We saw many beautiful things in China but only ever behind walls built for collecting ticket money. The cities seem fantastic too but we never stopped for more than a night and that was frustrating for us. We enjoy modern cities and what they have to offer but we just didn’t get a chance to do what we really wanted to. We would travel China again in a heartbeat but we wouldn’t take the car… it’s too restrictive having a guide, especially one who thinks he’s on his own tour and not yours. A guide who insists his impossibly tiny budget be adhered to at all times. A guide who paces around while you eat your breakfast and then immediately and relentlessly starts eating once he is inside the car. A guide who pulled so much on the back of the seat I thought he was going to snap the blimmin’ thing off. Gah! Don’t take your own car to China… but do travel there, it’s actually fantastic!

We loved a lot of things and didn’t love a lot of things. We saw incredible sights but had to pay through the nose for the privilege… although the worst ones were paying through the nose and then finding it a bit crap. We were so attractive in our orange vehicle that people would circle us on the highway (awkward) or overtake us and then slow down to have a good look (infuriating). We had fast smooth roads but each one came with a hefty toll attached (approx 500 NZD in total). We must feature heavily on China’s mobile phone photo albums too because people took pictures of us all day and all night whilst doing the most ordinary of things (boiling water for instance). There were endless pretty photos to add to Instagram and we would recommend a lot of really unique and interesting places to visit… we will go back for sure and see more of China.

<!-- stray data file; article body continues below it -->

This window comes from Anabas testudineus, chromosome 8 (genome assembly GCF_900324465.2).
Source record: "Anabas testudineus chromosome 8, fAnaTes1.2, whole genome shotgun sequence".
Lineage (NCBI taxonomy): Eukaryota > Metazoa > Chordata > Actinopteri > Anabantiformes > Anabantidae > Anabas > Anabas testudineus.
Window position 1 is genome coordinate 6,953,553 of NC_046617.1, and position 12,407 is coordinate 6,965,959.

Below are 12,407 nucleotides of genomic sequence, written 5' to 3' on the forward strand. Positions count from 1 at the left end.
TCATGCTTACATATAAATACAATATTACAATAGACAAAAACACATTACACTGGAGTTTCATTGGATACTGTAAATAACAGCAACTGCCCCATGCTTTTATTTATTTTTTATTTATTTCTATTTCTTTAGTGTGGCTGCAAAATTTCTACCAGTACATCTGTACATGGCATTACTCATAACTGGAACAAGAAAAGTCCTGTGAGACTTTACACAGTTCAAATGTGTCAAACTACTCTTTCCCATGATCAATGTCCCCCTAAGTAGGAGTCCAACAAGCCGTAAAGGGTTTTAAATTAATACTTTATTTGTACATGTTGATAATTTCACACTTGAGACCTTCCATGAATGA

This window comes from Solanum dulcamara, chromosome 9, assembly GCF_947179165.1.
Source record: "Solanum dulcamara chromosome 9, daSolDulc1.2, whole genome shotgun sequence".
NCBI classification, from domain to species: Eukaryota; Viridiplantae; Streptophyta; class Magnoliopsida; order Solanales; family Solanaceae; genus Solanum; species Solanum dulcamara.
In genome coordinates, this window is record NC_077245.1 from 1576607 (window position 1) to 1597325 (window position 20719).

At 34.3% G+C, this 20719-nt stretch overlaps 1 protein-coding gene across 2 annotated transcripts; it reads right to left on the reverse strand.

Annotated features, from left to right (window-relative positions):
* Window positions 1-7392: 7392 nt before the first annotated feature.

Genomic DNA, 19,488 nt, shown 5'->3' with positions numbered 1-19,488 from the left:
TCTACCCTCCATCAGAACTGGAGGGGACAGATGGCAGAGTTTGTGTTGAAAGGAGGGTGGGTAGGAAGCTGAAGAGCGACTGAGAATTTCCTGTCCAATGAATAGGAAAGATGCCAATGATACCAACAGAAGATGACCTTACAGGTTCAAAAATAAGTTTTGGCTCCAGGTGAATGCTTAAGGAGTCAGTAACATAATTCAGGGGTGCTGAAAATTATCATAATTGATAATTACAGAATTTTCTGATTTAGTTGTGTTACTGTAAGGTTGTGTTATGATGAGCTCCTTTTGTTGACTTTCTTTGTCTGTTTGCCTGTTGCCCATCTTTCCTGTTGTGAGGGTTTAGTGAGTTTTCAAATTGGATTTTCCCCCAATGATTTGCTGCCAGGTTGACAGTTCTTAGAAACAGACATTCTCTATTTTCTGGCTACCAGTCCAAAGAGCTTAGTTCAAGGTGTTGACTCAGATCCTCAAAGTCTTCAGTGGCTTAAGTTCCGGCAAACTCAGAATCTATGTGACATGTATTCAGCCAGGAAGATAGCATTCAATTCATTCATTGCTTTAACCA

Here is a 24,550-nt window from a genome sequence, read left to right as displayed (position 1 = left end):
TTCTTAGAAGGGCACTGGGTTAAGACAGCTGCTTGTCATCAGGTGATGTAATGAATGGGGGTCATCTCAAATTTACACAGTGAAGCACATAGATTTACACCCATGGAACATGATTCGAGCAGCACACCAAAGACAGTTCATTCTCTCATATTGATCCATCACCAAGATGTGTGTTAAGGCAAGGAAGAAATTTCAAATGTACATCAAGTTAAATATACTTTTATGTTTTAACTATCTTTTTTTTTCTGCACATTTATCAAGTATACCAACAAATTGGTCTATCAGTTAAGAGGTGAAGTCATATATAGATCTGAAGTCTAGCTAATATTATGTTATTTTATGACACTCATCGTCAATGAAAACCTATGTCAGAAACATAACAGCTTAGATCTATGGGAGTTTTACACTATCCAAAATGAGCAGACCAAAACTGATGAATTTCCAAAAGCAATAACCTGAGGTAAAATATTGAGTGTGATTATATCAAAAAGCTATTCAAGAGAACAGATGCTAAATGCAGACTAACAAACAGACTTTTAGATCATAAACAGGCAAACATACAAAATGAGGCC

We are tired, the car is filthy and all three of us need a bit of down time so it’s perfect timing to meet the family in Phuket for 12 days. My precious Pa’s 70th birthday celebrations! Can’t wait!

The humble ham and cheese…

… we won’t ever curse it again, because if we do it might be another 8 weeks before we can find bread, ham or cheese! The amount of noodle pots and boiled, plastic coated sausages we have had to eat… my god.

(A big load of bull!)

Anyhow, we made it in to China! Obviously. The photos of amazing sights have come at you thick and fast… I was called a Facebook pest the other day so I do apologise. The first two days were taken up with formalities and paperwork at the border town in the north. We had a very quick, very smooth process and it actually took half the time we were told it would which was great. Our first drive in China took us to the Great Wall at Badaling… approximately 600km’s which is easily done on Chinese highways but a word of warning to any future overlanders, there is no fuel for over 370km’s outside of Erenhot! When you leave town with two thirds of a tank things get a little worrisome.

As soon as we were free of the border our guided schedule kicked in and we have been flat sticks ever since. Today we had a day off from driving and camping which was greatly welcomed. Much sleep in a very comfortable bed, excessive showering and some tasty food in beautiful settings has refreshed and revived us for the next stint… tomorrow Xi’an and the Terracotta Army!

China has been very surprising for our first week. At the attractions we visit we are often the attraction… Richard is particularly popular with his height. I have had a small child pressed in to my arms for an impromptu photo shoot, poor child looked utterly terrified as I grimaced for their cameras. There are people with big smiles that grasp you by the arm or neck for a selfie and then the others that take photos of you thinking you don’t realise (those ones are kind of annoying admittedly, best just to ask). But absolutely everyone we come across is friendly, helpful, welcoming and wishing us a safe journey… really very nice people. So yeah, surprising and eye opening and so far a wonderful country to travel in.

I have two small gripes however; the road tolls are quite phenomenal, there are toll gates absolutely everywhere and they aren’t cheap! It really is something that should be budgeted for! Then the entry tickets to absolutely every conceivable sight, often expensive and on two occasions have put me off seeing whatever it actually was.